Effect of prolonged, submaximal exercise and carbohydrate ingestion on monocyte intracellular cytokine production in humans
- 1The present study was undertaken to examine the effect of exercise and carbohydrate (CHO) ingestion on intracellular monocyte cytokine production. Subjects performed 2 h of cycling at 70 % peak pulmonary O2 uptake (V̇O2,peak) while ingesting either an 8 % CHO beverage or a sweet placebo. Whole blood was incubated with (stimulated) or without (spontaneous) lipopolysaccharide (LPS) and surface stained for monocyte surface antigens. The cells were permeabilised, stained for intracellular cytokines and analysed using flow cytometry.
- 2Exercise had no effect on the number of monocytes spontaneously producing cytokines, but the number of stimulated IL-1α-, TNF-α- and IL-6-positive monocytes were elevated (P < 0·01) immediately post-exercise and 2 h post-exercise. These stimulated cells produced less (P < 0·05) TNF-α immediately post-exercise, and less (P < 0·05) TNF-α and IL-1α 2 h post-exercise. There was a small, but significant increase (P < 0·05) in the plasma IL-6 concentration immediately post-exercise.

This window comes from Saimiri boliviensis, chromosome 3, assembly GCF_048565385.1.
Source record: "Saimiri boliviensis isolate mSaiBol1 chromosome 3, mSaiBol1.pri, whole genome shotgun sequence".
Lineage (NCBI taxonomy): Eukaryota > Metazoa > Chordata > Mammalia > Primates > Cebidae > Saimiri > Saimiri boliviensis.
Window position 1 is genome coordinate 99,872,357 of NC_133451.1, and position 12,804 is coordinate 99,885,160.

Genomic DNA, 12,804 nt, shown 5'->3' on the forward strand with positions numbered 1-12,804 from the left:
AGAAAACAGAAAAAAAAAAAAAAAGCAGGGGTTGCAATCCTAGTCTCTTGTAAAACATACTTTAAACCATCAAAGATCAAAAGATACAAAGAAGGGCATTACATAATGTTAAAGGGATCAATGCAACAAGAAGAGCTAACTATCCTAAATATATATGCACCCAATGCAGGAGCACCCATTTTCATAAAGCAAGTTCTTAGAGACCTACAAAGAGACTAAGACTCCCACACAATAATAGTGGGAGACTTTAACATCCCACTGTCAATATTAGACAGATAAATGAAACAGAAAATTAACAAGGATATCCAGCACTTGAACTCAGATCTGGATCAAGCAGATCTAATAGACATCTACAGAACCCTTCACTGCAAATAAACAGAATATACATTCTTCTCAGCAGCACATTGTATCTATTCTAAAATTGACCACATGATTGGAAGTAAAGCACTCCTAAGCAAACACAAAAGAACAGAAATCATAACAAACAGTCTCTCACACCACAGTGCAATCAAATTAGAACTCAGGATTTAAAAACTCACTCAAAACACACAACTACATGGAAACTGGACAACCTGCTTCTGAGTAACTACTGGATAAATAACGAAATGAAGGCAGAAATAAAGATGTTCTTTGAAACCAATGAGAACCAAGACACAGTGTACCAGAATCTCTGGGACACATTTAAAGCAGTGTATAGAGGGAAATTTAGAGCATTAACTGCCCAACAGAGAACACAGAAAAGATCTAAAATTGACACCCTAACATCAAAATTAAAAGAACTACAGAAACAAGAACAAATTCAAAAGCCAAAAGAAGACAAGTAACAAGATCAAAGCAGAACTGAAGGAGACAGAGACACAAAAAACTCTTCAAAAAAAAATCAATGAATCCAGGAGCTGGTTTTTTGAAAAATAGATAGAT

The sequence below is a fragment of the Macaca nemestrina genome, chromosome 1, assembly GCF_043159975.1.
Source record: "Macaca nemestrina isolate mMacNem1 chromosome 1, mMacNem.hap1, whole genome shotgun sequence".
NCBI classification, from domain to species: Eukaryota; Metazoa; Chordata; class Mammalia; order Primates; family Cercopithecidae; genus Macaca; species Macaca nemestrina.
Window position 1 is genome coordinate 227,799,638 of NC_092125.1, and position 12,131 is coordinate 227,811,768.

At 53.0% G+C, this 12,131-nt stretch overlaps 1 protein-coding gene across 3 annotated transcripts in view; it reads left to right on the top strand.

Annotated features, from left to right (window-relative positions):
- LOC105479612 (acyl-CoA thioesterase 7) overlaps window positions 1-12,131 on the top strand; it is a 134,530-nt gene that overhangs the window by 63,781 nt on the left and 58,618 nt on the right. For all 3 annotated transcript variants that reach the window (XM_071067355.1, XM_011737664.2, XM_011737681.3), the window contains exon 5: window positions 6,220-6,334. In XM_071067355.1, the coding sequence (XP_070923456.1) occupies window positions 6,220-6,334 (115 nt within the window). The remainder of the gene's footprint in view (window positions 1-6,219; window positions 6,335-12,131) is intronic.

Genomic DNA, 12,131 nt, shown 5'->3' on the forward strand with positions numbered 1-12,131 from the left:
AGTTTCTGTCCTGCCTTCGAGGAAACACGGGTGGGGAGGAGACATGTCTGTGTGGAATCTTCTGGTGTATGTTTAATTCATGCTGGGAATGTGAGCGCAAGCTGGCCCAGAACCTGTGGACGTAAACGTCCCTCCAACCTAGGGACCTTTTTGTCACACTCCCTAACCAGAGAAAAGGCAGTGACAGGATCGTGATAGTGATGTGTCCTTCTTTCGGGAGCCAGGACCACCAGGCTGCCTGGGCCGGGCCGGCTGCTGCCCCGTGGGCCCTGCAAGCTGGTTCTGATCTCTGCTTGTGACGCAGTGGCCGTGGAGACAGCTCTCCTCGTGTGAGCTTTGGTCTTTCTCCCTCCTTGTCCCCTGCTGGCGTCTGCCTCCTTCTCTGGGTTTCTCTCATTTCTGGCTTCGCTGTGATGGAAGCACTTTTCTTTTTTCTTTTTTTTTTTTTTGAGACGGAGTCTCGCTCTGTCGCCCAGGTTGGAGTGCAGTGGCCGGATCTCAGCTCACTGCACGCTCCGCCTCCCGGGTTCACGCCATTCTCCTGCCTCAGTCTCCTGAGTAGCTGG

- 3Exercise resulted in an elevation (P < 0·01) in the plasma adrenaline concentration in the placebo trial, and ingestion of CHO attenuated this increase. CHO ingestion had no effect on monocyte cytokine production, plasma IL-6 or circulating leukocyte numbers.
- 4These data suggest that circulating monocytes are not the origin of increased levels of plasma IL-6 during exercise: prolonged cycling exercise increased the number of monocytes producing cytokines upon stimulation, but these cells produced less cytokines post-exercise. In addition, attenuation of plasma adrenaline levels had no effect on plasma IL-6 or monocyte cytokine production.